Find the value of the integral $$\int\limits_{0}^{+\infty}\left(\frac{x^2}{e^x-1}\right)^2\;\mathrm{d}x\;.$$

We can let $x=\ln{t}$ to get $$\int\limits_{1}^{+\infty}\frac{(\ln{t})^4}{t(t-1)^2}\;\mathrm{d}t\;.$$

But how can we evaluate it from there?

  • $\begingroup$ I don't understand why this question is closed, while many 'find integral' questions with no effort get many upvotes $\endgroup$ – Yuriy S May 24 '16 at 19:11
  • $\begingroup$ @YuriyS I agree. This is a good question as can be determined by the quality answers. Also, the op made a good first step as seen by your solution. Additionally, I have another solution but I can't post it due to the closure of this question. $\endgroup$ – poweierstrass Aug 28 '16 at 19:49
  • $\begingroup$ @poweierstrass, I've cast a reopen vote, but it will need 4 more votes to go through, so unlikely $\endgroup$ – Yuriy S Aug 28 '16 at 19:52
  • $\begingroup$ @YuriyS The best, tried and true way to get a question reopened is: (i) edit it to improve the question (better title, better formatting and grammar, clearer context); (ii) post it to Requests for Reopen & Undeletion Votes and hopefully some other users agree it should be reopened. In this case, I just did (i), and if you want, you can try (ii). $\endgroup$ – 6005 Aug 28 '16 at 20:11
  • $\begingroup$ Many good questions hide behind poor-quality formatting or lack of context. If people were to edit them rather than just answering (as is encouraged), we could have less closure of good questions. Too many people on this site just answer and never edit. That's my take on it anyway. $\endgroup$ – 6005 Aug 28 '16 at 20:13

Since $$ \frac{1}{(e^x-1)^2} = \sum_{n\geq 1} n e^{-(n+1)x} \tag{1}$$ and $$ \int_{0}^{+\infty} nx^4 e^{-(n+1)x}\,dx = \frac{24\,n}{(1+n)^5}\tag{2}$$ it follows that:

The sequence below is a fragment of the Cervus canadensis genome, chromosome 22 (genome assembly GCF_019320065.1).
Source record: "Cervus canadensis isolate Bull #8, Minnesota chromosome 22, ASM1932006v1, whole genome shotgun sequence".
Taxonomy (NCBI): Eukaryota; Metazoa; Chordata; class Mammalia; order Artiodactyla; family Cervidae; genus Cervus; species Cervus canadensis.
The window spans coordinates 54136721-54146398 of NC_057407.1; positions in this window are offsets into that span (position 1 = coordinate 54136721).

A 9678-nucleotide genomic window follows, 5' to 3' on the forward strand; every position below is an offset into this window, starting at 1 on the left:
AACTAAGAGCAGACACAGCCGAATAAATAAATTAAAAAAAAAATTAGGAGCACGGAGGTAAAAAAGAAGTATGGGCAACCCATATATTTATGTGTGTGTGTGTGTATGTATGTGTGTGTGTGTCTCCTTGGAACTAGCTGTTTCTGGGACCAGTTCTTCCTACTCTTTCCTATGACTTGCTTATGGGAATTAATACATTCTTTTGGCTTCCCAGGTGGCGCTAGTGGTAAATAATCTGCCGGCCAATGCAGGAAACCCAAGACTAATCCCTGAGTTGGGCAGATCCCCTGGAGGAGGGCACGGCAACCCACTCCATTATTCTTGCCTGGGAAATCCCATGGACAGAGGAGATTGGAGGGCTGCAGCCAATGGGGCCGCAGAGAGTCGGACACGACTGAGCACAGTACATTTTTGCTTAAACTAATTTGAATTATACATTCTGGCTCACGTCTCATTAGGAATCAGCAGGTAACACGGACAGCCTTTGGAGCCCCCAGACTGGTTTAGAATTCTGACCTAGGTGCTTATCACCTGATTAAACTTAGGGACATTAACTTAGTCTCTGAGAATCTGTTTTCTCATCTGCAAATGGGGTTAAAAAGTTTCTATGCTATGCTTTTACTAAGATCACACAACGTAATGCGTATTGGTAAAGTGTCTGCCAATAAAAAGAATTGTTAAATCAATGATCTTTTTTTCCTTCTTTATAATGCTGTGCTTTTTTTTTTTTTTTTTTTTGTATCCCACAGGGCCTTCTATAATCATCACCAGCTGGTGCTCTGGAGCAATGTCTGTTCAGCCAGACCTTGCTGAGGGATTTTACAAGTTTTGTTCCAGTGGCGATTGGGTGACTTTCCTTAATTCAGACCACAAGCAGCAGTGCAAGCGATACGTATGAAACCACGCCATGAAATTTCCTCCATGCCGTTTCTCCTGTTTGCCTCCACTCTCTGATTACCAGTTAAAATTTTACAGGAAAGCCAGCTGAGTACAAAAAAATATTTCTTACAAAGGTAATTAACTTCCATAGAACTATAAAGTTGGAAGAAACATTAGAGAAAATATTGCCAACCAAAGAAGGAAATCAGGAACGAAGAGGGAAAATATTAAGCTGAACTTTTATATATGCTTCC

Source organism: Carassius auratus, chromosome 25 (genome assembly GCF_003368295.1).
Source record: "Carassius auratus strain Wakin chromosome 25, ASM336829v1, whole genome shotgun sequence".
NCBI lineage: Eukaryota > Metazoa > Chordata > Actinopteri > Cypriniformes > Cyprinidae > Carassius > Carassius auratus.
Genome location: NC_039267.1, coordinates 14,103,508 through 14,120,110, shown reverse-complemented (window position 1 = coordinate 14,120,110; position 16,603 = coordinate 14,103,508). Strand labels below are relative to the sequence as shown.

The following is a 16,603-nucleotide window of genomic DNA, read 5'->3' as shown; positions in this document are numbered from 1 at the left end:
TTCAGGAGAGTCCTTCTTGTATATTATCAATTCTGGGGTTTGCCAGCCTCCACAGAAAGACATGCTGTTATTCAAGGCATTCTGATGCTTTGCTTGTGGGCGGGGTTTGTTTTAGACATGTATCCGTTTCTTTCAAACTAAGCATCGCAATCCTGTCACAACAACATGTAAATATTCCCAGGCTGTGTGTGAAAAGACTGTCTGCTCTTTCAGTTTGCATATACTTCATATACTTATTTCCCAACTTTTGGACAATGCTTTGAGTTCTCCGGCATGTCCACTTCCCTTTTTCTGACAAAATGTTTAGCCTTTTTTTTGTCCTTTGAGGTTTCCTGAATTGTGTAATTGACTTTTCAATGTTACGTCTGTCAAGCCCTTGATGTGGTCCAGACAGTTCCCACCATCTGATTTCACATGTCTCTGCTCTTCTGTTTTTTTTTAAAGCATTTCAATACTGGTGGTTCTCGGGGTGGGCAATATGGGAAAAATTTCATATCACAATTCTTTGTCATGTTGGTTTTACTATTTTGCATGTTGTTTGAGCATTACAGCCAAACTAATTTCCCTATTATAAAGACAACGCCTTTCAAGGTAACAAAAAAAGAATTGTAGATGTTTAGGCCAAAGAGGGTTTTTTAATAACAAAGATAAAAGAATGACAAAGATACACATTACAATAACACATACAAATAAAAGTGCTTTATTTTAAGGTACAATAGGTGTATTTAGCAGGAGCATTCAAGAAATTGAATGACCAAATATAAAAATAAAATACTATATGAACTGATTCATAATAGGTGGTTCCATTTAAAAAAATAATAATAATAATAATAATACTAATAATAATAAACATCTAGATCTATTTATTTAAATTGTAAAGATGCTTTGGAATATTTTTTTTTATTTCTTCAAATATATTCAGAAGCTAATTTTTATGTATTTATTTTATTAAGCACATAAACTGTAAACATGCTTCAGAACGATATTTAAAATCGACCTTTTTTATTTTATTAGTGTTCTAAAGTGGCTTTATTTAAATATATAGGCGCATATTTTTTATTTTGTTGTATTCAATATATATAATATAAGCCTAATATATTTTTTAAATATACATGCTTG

$$ \int_{0}^{+\infty}\left(\frac{x^2}{e^{x}-1}\right)^2\,dx = 24\sum_{n\geq 1}\frac{n}{(1+n)^5} = \color{red}{\frac{4}{15}\left(\pi^4-90\,\zeta(5)\right)}.\tag{3}$$

  • $\begingroup$ Now evaluate $\zeta(5)$ ..... $\endgroup$ – zerosofthezeta Aug 28 '16 at 21:59

Using your substitution, we can continue in the following way:


Let's make another substitution:


$$I=\int_{0}^{1}\frac{y \ln^4{y}}{(1-y)^2}dy$$

Integrating by parts with:

$$u=y \ln^4{y},~~~~~~~dv=\frac{dy}{(1-y)^2}$$

We obtain:


I leave the proof of $u(0)v(0)=u(1)v(1)=0$ out for now.

Using the general formula:

$$\int^1_0 \frac{\log^n x}{1-x}dx=(-1)^n~ n!~ \zeta(n+1)$$

We get:

$$I=24 (\zeta(4)- \zeta(5))=\frac{4 \pi^4}{15}-24 \zeta(5)$$


The integral representation of polylogarithm function is $$ \mathrm{Li}_\nu(z)=\frac{z}{\Gamma(\nu)}\int_0^\infty\frac{x^{\nu-1}}{\mathrm e^x-z}\mathrm d x $$ and differentiating with respect to $z$ we have $$ \mathrm{Li}'_\nu(z)=\frac{1}{\Gamma(\nu)}\int_0^\infty\frac{x^{\nu-1}}{\mathrm e^x-z}\mathrm d x+\frac{z}{\Gamma(\nu)}\int_0^\infty\frac{x^{\nu-1}}{(\mathrm e^x-z)^2}\mathrm d x $$ thus $$ \mathrm{Li}'_{\nu+1}(1)=\mathrm{Li}_{\nu+1}(1)+\frac{1}{\Gamma(\nu+1)}\int_0^\infty\frac{x^{\nu}}{(\mathrm e^x-1)^2}\mathrm d x $$ and observing that $\mathrm{Li}'_{\nu+1}(z)=\frac{1}{z}\mathrm{Li}_{\nu}(z)$ and $\mathrm{Li}_{\nu}(1)=\zeta(\nu)$ we have $$ \int_0^\infty\frac{x^{\nu}}{(\mathrm e^x-1)^2}\mathrm d x=\Gamma(\nu+1)\Big[\mathrm{Li}_{\nu}(1)-\mathrm{Li}_{\nu+1}(1)\Big]=\Gamma(\nu+1)\Big[\zeta(\nu)-\zeta(\nu+1)\Big]$$ and for $\nu=4$ $$ \int_0^\infty\frac{x^{4}}{(\mathrm e^x-1)^2}\mathrm d x=\Gamma(5)\Big[\zeta(4)-\zeta(5)\Big]=24\left[\frac{\pi^2}{90}-\zeta(5)\right]=\frac{4}{15}\left[\pi^2-90\,\zeta(5)\right] $$


Let \begin{equation} f(x) = \frac{1}{(\mathrm{e}^{x}-1)^{2}} \end{equation} Then the Mellin transform of the function is \begin{equation} \mathcal{M}[f](s) = \int\limits_{0}^{\infty} \frac{x^{s-1}}{(\mathrm{e}^{x}-1)^{2}} \mathrm{d} x = \Gamma(s)[\zeta(s-1) - \zeta(s)] \end{equation} For $s=5$, we have \begin{equation} \int\limits_{0}^{\infty} \frac{x^{4}}{(\mathrm{e}^{x}-1)^{2}} \mathrm{d} x = \Gamma(5)[\zeta(4) - \zeta(5)] = \frac{4\pi^{4}}{15} - 24\zeta(5) \end{equation}


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